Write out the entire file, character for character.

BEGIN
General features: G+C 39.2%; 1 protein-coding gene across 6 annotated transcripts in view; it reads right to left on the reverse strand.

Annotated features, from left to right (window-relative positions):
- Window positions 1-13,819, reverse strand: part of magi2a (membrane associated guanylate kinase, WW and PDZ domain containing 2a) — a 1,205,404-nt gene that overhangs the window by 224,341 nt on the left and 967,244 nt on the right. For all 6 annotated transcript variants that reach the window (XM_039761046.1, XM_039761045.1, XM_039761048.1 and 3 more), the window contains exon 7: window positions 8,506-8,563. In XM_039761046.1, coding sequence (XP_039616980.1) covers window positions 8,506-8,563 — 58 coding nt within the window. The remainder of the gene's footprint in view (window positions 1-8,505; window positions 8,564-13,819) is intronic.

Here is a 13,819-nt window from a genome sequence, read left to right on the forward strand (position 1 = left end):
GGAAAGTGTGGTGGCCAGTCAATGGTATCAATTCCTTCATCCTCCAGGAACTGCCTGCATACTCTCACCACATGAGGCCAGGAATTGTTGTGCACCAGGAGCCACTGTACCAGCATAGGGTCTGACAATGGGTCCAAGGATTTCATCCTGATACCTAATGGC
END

General features: G+C 39.2%; 1 protein-coding gene across 6 annotated transcripts in view; it reads right to left on the reverse strand.

Annotated features, from left to right (window-relative positions):
- Window positions 1-13,819, reverse strand: part of magi2a (membrane associated guanylate kinase, WW and PDZ domain containing 2a) — a 1,205,404-nt gene that overhangs the window by 224,341 nt on the left and 967,244 nt on the right. For all 6 annotated transcript variants that reach the window (XM_039761046.1, XM_039761045.1, XM_039761048.1 and 3 more), the window contains exon 7: window positions 8,506-8,563. In XM_039761046.1, coding sequence (XP_039616980.1) covers window positions 8,506-8,563 — 58 coding nt within the window. The remainder of the gene's footprint in view (window positions 1-8,505; window positions 8,564-13,819) is intronic.

Here is a 13,819-nt window from a genome sequence, read left to right on the forward strand (position 1 = left end):
GGAAAGTGTGGTGGCCAGTCAATGGTATCAATTCCTTCATCCTCCAGGAACTGCCTGCATACTCTCACCACATGAGGCCAGGAATTGTTGTGCACCAGGAGCCACTGTACCAGCATAGGGTCTGACAATGGGTCCAAGGATTTCATCCTGATACCTAATGGC